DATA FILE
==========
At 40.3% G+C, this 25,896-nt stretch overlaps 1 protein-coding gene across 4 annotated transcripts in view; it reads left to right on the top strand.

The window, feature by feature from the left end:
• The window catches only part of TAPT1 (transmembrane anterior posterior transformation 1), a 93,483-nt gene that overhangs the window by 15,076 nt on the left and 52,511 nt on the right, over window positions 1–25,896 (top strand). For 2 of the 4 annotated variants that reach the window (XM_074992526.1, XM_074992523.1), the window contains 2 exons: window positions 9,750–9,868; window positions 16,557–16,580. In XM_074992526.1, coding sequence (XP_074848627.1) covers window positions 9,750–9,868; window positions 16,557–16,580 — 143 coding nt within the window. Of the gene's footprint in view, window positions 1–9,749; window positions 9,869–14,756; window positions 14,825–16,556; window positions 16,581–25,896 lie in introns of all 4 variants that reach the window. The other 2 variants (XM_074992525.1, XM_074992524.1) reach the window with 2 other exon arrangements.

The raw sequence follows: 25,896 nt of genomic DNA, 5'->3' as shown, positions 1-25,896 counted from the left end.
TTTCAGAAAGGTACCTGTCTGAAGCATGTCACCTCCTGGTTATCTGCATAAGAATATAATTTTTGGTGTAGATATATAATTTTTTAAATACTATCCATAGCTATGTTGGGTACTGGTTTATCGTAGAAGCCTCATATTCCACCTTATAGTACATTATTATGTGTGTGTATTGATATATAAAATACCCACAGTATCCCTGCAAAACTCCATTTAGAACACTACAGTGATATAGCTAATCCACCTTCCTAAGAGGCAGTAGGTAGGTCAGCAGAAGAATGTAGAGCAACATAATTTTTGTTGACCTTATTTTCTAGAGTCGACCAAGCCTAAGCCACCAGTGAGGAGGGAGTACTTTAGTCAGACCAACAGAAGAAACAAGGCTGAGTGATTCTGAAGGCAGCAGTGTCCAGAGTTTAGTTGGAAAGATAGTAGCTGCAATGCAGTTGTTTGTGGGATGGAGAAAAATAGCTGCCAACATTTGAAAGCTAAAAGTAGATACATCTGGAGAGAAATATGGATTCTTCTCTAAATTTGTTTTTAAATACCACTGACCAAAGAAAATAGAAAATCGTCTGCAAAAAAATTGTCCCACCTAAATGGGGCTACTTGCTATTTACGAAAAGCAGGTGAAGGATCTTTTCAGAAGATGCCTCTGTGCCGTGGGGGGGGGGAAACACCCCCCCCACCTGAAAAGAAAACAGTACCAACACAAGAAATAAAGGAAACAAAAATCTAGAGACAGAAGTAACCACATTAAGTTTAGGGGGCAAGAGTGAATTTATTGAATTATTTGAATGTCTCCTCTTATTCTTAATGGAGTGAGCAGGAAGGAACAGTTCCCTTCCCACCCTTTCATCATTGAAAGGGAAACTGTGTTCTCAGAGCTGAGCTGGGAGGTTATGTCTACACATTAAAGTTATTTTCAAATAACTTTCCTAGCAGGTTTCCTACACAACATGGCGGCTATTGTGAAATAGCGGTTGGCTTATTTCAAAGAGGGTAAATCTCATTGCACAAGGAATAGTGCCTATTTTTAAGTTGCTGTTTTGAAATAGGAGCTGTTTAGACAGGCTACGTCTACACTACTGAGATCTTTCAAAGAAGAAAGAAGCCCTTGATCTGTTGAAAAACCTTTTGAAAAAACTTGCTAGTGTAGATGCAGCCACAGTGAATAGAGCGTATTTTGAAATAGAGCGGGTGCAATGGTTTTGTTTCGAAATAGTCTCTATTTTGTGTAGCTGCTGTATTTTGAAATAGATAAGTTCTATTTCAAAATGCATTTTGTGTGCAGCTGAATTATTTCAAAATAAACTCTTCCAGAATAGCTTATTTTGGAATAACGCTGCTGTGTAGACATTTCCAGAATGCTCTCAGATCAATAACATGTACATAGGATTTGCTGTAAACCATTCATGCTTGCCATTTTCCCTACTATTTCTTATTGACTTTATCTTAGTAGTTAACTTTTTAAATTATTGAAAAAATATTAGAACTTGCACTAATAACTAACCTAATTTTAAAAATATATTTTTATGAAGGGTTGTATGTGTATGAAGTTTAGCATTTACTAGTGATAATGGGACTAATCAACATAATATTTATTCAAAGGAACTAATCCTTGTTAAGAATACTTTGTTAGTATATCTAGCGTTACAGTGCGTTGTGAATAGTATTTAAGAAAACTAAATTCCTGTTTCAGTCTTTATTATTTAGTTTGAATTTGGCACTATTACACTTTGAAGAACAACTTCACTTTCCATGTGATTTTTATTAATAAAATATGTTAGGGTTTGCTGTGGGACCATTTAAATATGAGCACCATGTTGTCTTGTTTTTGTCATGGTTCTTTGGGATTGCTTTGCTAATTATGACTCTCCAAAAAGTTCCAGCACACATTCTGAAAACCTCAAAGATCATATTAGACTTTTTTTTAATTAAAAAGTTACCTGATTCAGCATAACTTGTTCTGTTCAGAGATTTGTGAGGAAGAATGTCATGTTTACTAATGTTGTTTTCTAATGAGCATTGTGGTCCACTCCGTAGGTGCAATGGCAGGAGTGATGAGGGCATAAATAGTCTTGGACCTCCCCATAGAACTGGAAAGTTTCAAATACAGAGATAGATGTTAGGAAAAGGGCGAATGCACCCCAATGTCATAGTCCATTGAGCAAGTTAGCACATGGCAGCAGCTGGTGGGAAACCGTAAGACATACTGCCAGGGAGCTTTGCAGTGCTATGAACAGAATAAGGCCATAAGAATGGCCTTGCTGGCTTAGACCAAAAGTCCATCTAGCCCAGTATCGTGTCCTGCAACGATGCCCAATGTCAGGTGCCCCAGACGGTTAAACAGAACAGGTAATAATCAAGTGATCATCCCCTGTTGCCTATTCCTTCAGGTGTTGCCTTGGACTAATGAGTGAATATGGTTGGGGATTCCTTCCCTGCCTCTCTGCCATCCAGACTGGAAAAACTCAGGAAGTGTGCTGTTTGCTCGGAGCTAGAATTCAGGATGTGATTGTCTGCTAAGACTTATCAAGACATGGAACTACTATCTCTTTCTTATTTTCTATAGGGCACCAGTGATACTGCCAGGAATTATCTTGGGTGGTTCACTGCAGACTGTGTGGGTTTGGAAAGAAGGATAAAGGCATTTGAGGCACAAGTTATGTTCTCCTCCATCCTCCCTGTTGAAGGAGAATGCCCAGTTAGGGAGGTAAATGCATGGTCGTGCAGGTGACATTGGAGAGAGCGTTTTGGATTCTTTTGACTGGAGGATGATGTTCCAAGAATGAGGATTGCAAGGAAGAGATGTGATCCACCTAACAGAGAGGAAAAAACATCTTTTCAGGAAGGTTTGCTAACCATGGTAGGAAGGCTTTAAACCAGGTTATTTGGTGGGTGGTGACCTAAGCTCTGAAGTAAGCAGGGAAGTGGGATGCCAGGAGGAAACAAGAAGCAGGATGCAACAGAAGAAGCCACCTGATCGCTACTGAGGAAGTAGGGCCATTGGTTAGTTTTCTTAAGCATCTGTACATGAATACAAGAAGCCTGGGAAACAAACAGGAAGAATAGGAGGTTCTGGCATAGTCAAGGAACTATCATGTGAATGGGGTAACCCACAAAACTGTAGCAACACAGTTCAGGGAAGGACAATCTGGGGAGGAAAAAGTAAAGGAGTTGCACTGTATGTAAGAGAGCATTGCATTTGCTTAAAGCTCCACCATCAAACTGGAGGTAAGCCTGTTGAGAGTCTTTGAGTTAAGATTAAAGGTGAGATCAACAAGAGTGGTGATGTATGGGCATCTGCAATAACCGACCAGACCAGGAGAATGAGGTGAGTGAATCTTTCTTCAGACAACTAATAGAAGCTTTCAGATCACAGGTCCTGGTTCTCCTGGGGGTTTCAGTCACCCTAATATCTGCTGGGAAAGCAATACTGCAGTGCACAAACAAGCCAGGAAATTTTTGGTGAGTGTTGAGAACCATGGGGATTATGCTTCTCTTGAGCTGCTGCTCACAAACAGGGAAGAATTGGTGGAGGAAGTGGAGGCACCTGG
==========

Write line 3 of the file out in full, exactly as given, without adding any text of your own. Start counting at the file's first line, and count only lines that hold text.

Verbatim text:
• The window catches only part of TAPT1 (transmembrane anterior posterior transformation 1), a 93,483-nt gene that overhangs the window by 15,076 nt on the left and 52,511 nt on the right, over window positions 1–25,896 (top strand). For 2 of the 4 annotated variants that reach the window (XM_074992526.1, XM_074992523.1), the window contains 2 exons: window positions 9,750–9,868; window positions 16,557–16,580. In XM_074992526.1, coding sequence (XP_074848627.1) covers window positions 9,750–9,868; window positions 16,557–16,580 — 143 coding nt within the window. Of the gene's footprint in view, window positions 1–9,749; window positions 9,869–14,756; window positions 14,825–16,556; window positions 16,581–25,896 lie in introns of all 4 variants that reach the window. The other 2 variants (XM_074992525.1, XM_074992524.1) reach the window with 2 other exon arrangements.